Well, then. I guess a few people liked the post I put up in haste the other night, while simultaneously entertaining my almost three-year-old and responding to a flurry of Tweets. Or they disagreed with me, but felt compelled to read it. Either way, I'm grateful.
My reason for criticizing the choice of Laureen Harper as the ambassador for the Day of Pink was very clear to me. I believed strongly that we needed to make sure that queer/trans youth knew we had their backs -- not just in a symbolic sense, but politically too.
I remember when I testified in Ottawa in support of provincial legislation mandating gay-straight alliances in publicly funded schools. I listened to speakers from the Catholic board and the evangelical right use syrupy language to try and strategically remove the queerness from any anti-bullying efforts. They spoke of the need for "diversity clubs" and other meaningless monikers that obscure the specific and excruciating struggles that queer, trans and gender non-conforming youth face in schools.
We need to keep the focus on the specific experiences of kids like Leelah Alcorn, Blake Brockington and Jamie Hubley (may they rest in power and peace). And that means fighting school boards to ensure that queer/trans kids are supported and given spaces in which to meet. It means advocating for trans human rights legislation like Bill C-279 and naming and shaming the politicians like Don Plett who are holding back progress. And it also means holding LGBT organizations accountable when they choose respectability politics over the rights of the people they purport to serve.
I want to take a minute to address some of the criticism I have seen over the last couple of days. Much of it was thoughtful and I would like to acknowledge the people who engaged with me on Twitter and in other online spaces.
1. Why are you judging Laureen Harper by the actions of her husband?
I am judging Laureen Harper by her complicity in the Conservative publicity machine. See? She even has her own page on the party's website. She has stood by her husband during every election and has allowed herself to be used as a humanizing factor to help tone down his look of evil. (Well, that, a sweater vest and kittens). And her rather vapid statement in support of the Day of Pink did not make a single mention of queer or trans youth.
She has never made a public comment that contradicted the policies of the Conservative party. And Laureen certainly has not said a word about trans rights or Bill C-279. Should she choose to prove me wrong one day, I would be thrilled. But until that day arrives, she has positioned herself politically as Mrs. Harper and that is what I will call her.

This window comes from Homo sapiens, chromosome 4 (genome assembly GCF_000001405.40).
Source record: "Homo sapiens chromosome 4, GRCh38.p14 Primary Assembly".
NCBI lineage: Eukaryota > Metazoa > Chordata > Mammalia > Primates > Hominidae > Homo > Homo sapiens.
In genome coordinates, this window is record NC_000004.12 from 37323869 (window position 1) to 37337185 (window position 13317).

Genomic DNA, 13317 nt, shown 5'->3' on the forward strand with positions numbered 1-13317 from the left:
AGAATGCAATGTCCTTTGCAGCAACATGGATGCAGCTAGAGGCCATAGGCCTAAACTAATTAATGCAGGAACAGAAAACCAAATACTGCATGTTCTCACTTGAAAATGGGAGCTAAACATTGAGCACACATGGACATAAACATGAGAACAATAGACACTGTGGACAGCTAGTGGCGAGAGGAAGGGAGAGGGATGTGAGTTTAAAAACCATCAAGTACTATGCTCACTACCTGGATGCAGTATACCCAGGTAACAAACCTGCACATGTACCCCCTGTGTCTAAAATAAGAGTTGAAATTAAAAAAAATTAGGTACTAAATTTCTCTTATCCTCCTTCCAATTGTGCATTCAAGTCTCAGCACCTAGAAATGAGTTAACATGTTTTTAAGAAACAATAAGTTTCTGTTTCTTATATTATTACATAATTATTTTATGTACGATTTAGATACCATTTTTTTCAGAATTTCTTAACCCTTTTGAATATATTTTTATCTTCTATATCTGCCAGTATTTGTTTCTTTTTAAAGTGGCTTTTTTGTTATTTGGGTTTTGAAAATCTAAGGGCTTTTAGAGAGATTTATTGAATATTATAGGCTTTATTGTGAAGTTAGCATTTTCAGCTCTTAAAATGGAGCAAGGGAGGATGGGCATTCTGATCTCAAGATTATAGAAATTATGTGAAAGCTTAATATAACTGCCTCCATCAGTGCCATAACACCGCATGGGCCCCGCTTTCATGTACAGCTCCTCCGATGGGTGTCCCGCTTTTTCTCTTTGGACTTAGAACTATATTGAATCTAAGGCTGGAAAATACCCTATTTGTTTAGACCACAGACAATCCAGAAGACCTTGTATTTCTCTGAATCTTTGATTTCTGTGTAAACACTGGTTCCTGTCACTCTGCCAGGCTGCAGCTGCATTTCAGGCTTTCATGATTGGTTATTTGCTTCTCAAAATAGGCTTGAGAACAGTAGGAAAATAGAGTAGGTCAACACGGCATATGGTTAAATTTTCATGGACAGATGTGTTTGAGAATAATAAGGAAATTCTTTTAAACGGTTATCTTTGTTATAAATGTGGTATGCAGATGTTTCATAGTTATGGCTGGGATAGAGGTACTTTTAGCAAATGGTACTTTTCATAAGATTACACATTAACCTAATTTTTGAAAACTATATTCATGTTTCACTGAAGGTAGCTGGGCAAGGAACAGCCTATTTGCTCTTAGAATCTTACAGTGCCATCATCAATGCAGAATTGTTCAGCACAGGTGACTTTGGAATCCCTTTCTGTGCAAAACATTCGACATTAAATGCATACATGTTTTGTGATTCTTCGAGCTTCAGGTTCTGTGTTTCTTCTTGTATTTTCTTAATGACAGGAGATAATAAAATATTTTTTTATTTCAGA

2. Why are you wasting your energy criticizing a group that does good work?
Because this organization -- formerly known as Jer's Vision -- has re-branded itself as a national LGBT organization. By choosing the new name of the Canadian Centre for Gender and Sexual Diversity (CCGSD), this group is carving out a voice on the national stage. And that comes with responsibility. The fact that the CCGSD's first action out of the gate is to associate themselves with the Harpers is really bad news. It shows a preference for name recognition and banal "awareness-raising" over real justice for queer and trans youth. And their misstep only serves to benefit the politicians and right-wing evangelicals who would be thrilled to see queer and trans people banned from public bathrooms.
It seriously concerns me that the CCGSD's reaction to public criticism yesterday was either to invite people to have private conversations with them (and therefore take the conversation offline) or implying that critics were contributing to toxic activist cultures by not being kind enough. I and many others responded publicly to a very public piece of communication. The discussion and process of accountability should remain in the public sphere.
3. But have you heard the rumour about Laureen Harper?
I live in Ottawa and I have heard the rumours that Laureen may be a secret member of "the family." But unless she distinguishes herself from the Conservative machine, she's never going to be invited to any lesbian potlucks. To paraphrase an old Ani Difranco song, "I don't give a fuck who she's screwing in private, I wanna know who she's screwing in public."
This blog originally appeared on Queer Femme Mama and is reprinted with permission.
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